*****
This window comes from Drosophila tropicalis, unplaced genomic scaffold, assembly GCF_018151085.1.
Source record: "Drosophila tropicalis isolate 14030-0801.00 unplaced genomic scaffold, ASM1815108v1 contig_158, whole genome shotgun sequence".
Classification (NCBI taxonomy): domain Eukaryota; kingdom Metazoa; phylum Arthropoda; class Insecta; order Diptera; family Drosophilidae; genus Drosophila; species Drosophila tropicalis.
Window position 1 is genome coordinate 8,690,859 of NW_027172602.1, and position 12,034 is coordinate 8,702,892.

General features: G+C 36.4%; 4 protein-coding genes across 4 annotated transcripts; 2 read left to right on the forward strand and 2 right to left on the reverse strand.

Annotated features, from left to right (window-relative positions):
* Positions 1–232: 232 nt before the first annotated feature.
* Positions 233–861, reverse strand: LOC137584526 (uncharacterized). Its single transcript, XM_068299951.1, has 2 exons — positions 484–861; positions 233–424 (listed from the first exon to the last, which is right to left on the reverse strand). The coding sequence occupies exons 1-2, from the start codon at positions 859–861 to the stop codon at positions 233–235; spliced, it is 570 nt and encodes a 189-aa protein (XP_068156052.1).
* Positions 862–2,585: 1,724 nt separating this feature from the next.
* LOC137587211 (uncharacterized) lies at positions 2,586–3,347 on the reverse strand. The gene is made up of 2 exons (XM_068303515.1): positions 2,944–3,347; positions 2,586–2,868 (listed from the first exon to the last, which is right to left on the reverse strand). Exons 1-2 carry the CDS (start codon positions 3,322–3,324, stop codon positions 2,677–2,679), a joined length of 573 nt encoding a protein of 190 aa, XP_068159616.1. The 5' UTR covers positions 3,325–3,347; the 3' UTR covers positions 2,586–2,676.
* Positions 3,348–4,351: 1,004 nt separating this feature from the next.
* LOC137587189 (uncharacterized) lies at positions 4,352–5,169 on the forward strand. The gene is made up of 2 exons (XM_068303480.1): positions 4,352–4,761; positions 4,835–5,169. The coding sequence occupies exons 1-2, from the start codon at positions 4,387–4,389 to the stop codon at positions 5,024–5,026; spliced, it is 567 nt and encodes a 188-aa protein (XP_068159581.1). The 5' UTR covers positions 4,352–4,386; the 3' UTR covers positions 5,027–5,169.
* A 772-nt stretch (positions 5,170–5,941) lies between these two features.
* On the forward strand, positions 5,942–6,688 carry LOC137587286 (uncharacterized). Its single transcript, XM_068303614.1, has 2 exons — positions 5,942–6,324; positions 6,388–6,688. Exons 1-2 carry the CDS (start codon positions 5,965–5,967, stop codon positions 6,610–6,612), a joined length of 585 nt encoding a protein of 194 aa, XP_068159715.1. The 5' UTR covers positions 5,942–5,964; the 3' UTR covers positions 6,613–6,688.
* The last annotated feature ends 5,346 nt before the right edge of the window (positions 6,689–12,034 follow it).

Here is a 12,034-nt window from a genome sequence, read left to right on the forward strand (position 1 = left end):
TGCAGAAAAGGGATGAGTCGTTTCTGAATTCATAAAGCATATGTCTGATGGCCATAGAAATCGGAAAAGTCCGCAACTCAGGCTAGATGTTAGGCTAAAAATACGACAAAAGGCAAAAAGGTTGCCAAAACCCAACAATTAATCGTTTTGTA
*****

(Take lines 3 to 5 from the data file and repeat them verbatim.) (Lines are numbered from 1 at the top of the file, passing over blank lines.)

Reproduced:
Classification (NCBI taxonomy): domain Eukaryota; kingdom Metazoa; phylum Arthropoda; class Insecta; order Diptera; family Drosophilidae; genus Drosophila; species Drosophila tropicalis.
Window position 1 is genome coordinate 8,690,859 of NW_027172602.1, and position 12,034 is coordinate 8,702,892.

General features: G+C 36.4%; 4 protein-coding genes across 4 annotated transcripts; 2 read left to right on the forward strand and 2 right to left on the reverse strand.